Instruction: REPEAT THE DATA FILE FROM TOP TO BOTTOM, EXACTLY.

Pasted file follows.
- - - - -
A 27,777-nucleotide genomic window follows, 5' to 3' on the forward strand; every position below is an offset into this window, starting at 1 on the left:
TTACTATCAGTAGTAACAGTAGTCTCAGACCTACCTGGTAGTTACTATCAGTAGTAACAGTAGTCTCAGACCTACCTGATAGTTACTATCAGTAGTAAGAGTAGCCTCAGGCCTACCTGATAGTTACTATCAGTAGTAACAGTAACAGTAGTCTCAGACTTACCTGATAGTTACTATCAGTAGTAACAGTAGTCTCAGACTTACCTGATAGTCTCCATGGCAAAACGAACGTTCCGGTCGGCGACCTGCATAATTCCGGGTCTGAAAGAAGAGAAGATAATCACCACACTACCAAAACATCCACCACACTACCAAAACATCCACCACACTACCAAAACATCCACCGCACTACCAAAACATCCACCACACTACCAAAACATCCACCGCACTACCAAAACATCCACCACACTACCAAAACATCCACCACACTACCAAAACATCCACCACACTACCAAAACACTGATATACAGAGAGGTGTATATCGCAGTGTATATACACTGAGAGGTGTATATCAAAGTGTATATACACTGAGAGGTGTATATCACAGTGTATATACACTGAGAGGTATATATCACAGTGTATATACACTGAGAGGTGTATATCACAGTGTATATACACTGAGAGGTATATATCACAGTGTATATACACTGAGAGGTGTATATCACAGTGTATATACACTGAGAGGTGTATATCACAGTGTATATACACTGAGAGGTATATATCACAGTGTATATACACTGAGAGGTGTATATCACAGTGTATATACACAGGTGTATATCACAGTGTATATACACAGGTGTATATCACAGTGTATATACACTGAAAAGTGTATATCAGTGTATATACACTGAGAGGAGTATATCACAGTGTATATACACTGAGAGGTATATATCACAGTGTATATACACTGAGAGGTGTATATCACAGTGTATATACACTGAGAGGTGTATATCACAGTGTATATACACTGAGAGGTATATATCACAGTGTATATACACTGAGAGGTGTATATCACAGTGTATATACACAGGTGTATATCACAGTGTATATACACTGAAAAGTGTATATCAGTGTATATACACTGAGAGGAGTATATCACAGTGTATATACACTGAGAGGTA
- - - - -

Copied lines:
A 27,777-nucleotide genomic window follows, 5' to 3' on the forward strand; every position below is an offset into this window, starting at 1 on the left:
TTACTATCAGTAGTAACAGTAGTCTCAGACCTACCTGGTAGTTACTATCAGTAGTAACAGTAGTCTCAGACCTACCTGATAGTTACTATCAGTAGTAAGAGTAGCCTCAGGCCTACCTGATAGTTACTATCAGTAGTAACAGTAACAGTAGTCTCAGACTTACCTGATAGTTACTATCAGTAGTAACAGTAGTCTCAGACTTACCTGATAGTCTCCATGGCAAAACGAACGTTCCGGTCGGCGACCTGCATAATTCCGGGTCTGAAAGAAGAGAAGATAATCACCACACTACCAAAACATCCACCACACTACCAAAACATCCACCACACTACCAAAACATCCACCGCACTACCAAAACATCCACCACACTACCAAAACATCCACCGCACTACCAAAACATCCACCACACTACCAAAACATCCACCACACTACCAAAACATCCACCACACTACCAAAACACTGATATACAGAGAGGTGTATATCGCAGTGTATATACACTGAGAGGTGTATATCAAAGTGTATATACACTGAGAGGTGTATATCACAGTGTATATACACTGAGAGGTATATATCACAGTGTATATACACTGAGAGGTGTATATCACAGTGTATATACACTGAGAGGTATATATCACAGTGTATATACACTGAGAGGTGTATATCACAGTGTATATACACTGAGAGGTGTATATCACAGTGTATATACACTGAGAGGTATATATCACAGTGTATATACACTGAGAGGTGTATATCACAGTGTATATACACAGGTGTATATCACAGTGTATATACACAGGTGTATATCACAGTGTATATACACTGAAAAGTGTATATCAGTGTATATACACTGAGAGGAGTATATCACAGTGTATATACACTGAGAGGTATATATCACAGTGTATATACACTGAGAGGTGTATATCACAGTGTATATACACTGAGAGGTGTATATCACAGTGTATATACACTGAGAGGTATATATCACAGTGTATATACACTGAGAGGTGTATATCACAGTGTATATACACAGGTGTATATCACAGTGTATATACACTGAAAAGTGTATATCAGTGTATATACACTGAGAGGAGTATATCACAGTGTATATACACTGAGAGGTA